Article By: Barbara Honegger
Posted September 8, 2009
The Naval Postgraduate School Modeling, Virtual Environments and Simulations (MOVES) Institute opened its doors to envelope bursting virtual warriors from the military, defense industry and academe at its 9th Annual MOVES Research Summit.
“This is the main MOVES event of the year, whose purpose is to showcase what’s new in using modeling and simulation to create compelling virtual environments for computer-based military training,” said Institute Director Cmdr. Joe Sullivan. “We’re on the cutting edge of a fundamentally interdisciplinary, rapidly evolving field that senior NPS leadership has called a ‘crown jewel’ because of our ability to evolve academic and research programs in concert, a well defined mission and international reputation.”
The bottom line of the conference: at the end of the game, the force with the best virtual reality training games wins.
“Because the future of warfare is no longer kinetic force on force, but a battle for hearts and minds, we need much better computer simulations of the ‘humans in the loop’ and synthetic environments that include people as an integral part of technological systems for assessment in the acquisition process,” said keynote speaker Dr. John Tangney, Director of the Human and Bioengineered Systems Division at the Office of Naval Research. “Advances in modeling, simulation and synthetic environments enable us to significantly improve readiness; have a more flexible, adaptive force; reduce risk much earlier in the acquisition process; and choose design elements for leap-ahead capabilities without having to buy everything of value.
“It’s valuable that these conferences happen here, because NPS doesn’t exist within a naval stovepipe, but serves all the Naval enterprises, other services and international partners with advanced science and technology,” Tangney stressed.
“I’ve been trying to get to this research summit for three years,” said Dr. Paul Roman of Canada’s Royal Military College, Directorate of Land Synthetic Environments, a conference speaker who is the policy adviser to the Canadian Army on modeling and simulation. “I’m not a gamer and, in the beginning, didn’t think games had any serious use in a training environment – I thought gamers were from Mars and trainers were from Venus,” he said. “But then we adapted a tank simulator game for a training exercise, and the results startled me. We went from 75 percent to 95 percent effective in only about half the time it would have taken for live training alone. We now see virtual world training as the road to high readiness, and that we’re at the beginning of an experiential learning renaissance.”
Marine Corps Maj. Ben Brown and Lt. Cmdr. Rob Betts, now Fleet Synthetic Training Group Commander/Joint Coordinator for the Navy’s Tactical Training Group, Pacific, presented the current student and graduate perspectives on the value of MOVES’ educational and research program.
“Through MOVES, I got to work with all the Navy training system commands, and the knowledge and expertise I gained here is invaluable for what I now do on a daily basis,” said Betts, whose master’s thesis was on user and system requirements for an F-18 fighter jet mobile cockpit training simulator. “I use what I learned about generating training requirements and training task analysis to beat other aviators over the head with every day,” he said with a wink. “I graduated just this past September, but the Summit is already very beneficial, because of the breadth of information and introduction to a wide range of topics.”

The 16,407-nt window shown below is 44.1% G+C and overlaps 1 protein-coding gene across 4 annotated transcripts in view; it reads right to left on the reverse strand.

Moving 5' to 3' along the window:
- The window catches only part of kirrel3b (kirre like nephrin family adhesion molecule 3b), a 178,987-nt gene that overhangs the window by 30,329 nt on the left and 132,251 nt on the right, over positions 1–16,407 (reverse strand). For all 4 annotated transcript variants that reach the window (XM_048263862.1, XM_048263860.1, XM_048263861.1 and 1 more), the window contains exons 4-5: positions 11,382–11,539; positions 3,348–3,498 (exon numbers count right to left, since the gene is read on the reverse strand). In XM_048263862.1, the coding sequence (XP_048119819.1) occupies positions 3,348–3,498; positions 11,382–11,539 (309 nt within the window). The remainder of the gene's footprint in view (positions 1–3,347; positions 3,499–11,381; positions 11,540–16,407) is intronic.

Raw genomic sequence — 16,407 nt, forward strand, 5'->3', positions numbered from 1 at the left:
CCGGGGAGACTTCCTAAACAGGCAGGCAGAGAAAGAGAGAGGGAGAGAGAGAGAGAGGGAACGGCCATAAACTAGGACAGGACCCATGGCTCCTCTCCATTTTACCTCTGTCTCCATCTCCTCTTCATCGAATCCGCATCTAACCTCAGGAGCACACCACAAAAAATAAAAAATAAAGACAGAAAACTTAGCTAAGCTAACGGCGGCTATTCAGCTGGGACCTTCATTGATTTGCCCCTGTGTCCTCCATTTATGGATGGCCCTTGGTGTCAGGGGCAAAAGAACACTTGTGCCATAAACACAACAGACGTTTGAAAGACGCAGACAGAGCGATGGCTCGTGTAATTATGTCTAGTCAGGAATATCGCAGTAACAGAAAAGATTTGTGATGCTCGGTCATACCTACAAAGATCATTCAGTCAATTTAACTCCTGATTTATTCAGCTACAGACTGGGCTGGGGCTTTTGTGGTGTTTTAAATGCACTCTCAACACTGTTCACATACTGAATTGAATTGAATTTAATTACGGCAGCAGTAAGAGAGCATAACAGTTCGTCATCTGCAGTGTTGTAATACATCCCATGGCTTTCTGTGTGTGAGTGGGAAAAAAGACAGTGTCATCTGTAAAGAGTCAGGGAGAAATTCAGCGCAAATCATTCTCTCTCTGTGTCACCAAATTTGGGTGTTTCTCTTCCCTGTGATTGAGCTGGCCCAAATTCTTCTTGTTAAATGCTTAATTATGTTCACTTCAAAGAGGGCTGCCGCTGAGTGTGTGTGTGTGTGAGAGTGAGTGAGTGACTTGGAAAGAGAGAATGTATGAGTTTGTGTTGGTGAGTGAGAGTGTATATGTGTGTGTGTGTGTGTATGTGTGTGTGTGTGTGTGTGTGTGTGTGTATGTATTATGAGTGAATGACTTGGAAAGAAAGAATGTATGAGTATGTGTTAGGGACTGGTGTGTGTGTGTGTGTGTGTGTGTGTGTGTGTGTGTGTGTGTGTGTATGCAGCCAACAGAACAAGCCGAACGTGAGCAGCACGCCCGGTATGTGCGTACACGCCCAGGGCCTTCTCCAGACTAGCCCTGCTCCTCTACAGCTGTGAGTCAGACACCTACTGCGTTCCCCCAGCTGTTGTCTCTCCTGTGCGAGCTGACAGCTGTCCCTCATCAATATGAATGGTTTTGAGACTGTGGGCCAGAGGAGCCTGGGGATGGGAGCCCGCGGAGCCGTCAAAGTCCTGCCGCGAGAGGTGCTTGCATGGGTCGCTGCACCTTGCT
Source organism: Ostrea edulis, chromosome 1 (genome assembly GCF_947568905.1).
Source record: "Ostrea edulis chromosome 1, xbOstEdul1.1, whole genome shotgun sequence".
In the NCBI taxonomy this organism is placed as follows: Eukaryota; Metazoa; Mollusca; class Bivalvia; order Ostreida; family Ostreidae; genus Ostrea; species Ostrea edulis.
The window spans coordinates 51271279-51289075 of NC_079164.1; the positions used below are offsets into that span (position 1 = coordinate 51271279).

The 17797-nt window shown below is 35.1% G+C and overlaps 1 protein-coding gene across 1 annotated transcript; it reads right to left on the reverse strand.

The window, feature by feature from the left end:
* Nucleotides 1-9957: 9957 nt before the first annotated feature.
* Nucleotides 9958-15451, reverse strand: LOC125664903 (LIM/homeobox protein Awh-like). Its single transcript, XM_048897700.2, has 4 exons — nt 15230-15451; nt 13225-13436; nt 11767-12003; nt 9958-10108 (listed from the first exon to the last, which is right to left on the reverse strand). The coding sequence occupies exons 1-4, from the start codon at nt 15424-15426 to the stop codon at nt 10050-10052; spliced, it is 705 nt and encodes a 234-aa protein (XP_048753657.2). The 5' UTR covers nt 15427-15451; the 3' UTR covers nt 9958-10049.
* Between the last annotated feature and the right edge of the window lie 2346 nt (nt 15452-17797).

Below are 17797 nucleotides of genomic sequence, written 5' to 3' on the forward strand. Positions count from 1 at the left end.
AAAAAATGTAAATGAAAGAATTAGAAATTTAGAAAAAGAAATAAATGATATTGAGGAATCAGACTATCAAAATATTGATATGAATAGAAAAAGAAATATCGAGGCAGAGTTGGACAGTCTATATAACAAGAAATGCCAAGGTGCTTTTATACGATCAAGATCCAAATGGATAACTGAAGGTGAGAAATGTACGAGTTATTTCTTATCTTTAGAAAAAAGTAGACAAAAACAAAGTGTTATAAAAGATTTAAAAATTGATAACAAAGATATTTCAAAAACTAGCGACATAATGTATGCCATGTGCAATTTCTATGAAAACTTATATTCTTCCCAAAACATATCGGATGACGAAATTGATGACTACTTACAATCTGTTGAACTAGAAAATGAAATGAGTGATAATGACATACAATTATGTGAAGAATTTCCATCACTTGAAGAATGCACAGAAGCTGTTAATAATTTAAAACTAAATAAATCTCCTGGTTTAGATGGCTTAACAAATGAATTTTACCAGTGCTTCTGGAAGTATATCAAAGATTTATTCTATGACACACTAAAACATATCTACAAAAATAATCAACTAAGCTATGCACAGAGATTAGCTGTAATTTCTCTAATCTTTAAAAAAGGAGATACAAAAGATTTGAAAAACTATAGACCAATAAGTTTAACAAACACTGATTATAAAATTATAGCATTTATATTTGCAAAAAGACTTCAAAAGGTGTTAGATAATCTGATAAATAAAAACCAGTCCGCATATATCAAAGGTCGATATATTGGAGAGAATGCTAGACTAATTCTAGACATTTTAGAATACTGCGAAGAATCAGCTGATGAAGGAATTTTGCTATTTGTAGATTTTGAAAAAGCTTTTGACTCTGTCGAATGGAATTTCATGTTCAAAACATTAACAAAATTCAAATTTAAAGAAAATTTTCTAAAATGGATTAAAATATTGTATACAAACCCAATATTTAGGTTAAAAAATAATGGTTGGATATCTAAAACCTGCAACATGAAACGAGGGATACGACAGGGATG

One of the most exciting MOVES projects is an open, online, highly interactive three-dimensional model of the entire planet, called X3D Earth.
“X3D Earth makes [Undersea Warfare Associate Professor of Applied Science] Don Brutzman the guy with the whole world literally in his hands,” said Doug Maxwell of the Naval Undersea Warfare Center, Newport Division, who attended the three-day summit and is interested in becoming a MOVES doctoral student. “Don’s doing really phenomenal work with X3D Earth. Virtual reality has been around for 20 years, but only recently has computing become both powerful and inexpensive enough to make really major advances, like X3D Earth.”
“The progress that our SAVAGE [Scene Authoring for Virtual Graphical Environments] Group students and faculty are making on X3D Earth using NPS’ new Hamming supercomputer is really exciting,” agreed Brutzman, who received a Ph.D. from NPS in 1995. “In general, MOVES is making great advances in deploying Extensible 3D [X3D] graphics models and visualization to create interoperable, three-dimensional, state-of-the-art simulations on the World Wide Web. What’s really exciting is that virtual environments can connect all models and simulations together, so we can begin to simulate the more comprehensive reality and see the big picture.”
A highlight of the Research Summit was the MOVES Demo Night. Featured projects included a “LIDAR [Light Detection and Ranging] Truck/Panoramic Augmented Reality for Persistent Information in Counterinsurgency Environments”; using robotics and enhanced 3D visualization to modernize expeditionary warfare; integrating intelligence activities and building teams using an infantry immersive trainer; and human social-culture behavior modeling.
For speaker presentations and demo night abstracts from the MOVES Summit, go to http://www.movesinstitute.org/events.html. To experience X3D Earth, visit http://x3d-earth.nps.edu. To inquire about next year’s special 10th Anniversary Research Summit, contact Sullivan at Sullivan@nps.edu.